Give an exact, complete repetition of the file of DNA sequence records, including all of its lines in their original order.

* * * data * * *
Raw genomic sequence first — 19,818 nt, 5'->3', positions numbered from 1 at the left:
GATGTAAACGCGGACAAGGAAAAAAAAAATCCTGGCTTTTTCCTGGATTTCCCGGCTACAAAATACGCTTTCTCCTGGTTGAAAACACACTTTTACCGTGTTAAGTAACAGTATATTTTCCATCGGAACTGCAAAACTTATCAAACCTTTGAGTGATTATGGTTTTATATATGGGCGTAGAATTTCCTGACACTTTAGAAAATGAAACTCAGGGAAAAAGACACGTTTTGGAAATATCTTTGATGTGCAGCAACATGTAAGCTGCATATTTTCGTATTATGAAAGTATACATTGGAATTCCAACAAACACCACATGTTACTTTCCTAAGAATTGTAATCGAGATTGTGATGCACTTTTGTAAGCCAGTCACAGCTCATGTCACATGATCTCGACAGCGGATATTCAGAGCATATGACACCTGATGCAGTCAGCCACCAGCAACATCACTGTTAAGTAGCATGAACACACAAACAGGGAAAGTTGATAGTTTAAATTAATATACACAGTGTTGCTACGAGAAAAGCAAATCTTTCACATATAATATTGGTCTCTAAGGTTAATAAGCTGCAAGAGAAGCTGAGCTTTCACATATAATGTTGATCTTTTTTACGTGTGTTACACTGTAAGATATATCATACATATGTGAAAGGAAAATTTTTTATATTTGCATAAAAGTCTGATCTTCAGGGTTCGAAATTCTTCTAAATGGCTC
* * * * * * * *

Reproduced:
Raw genomic sequence first — 19,818 nt, 5'->3', positions numbered from 1 at the left:
GATGTAAACGCGGACAAGGAAAAAAAAAATCCTGGCTTTTTCCTGGATTTCCCGGCTACAAAATACGCTTTCTCCTGGTTGAAAACACACTTTTACCGTGTTAAGTAACAGTATATTTTCCATCGGAACTGCAAAACTTATCAAACCTTTGAGTGATTATGGTTTTATATATGGGCGTAGAATTTCCTGACACTTTAGAAAATGAAACTCAGGGAAAAAGACACGTTTTGGAAATATCTTTGATGTGCAGCAACATGTAAGCTGCATATTTTCGTATTATGAAAGTATACATTGGAATTCCAACAAACACCACATGTTACTTTCCTAAGAATTGTAATCGAGATTGTGATGCACTTTTGTAAGCCAGTCACAGCTCATGTCACATGATCTCGACAGCGGATATTCAGAGCATATGACACCTGATGCAGTCAGCCACCAGCAACATCACTGTTAAGTAGCATGAACACACAAACAGGGAAAGTTGATAGTTTAAATTAATATACACAGTGTTGCTACGAGAAAAGCAAATCTTTCACATATAATATTGGTCTCTAAGGTTAATAAGCTGCAAGAGAAGCTGAGCTTTCACATATAATGTTGATCTTTTTTACGTGTGTTACACTGTAAGATATATCATACATATGTGAAAGGAAAATTTTTTATATTTGCATAAAAGTCTGATCTTCAGGGTTCGAAATTCTTCTAAATGGCTC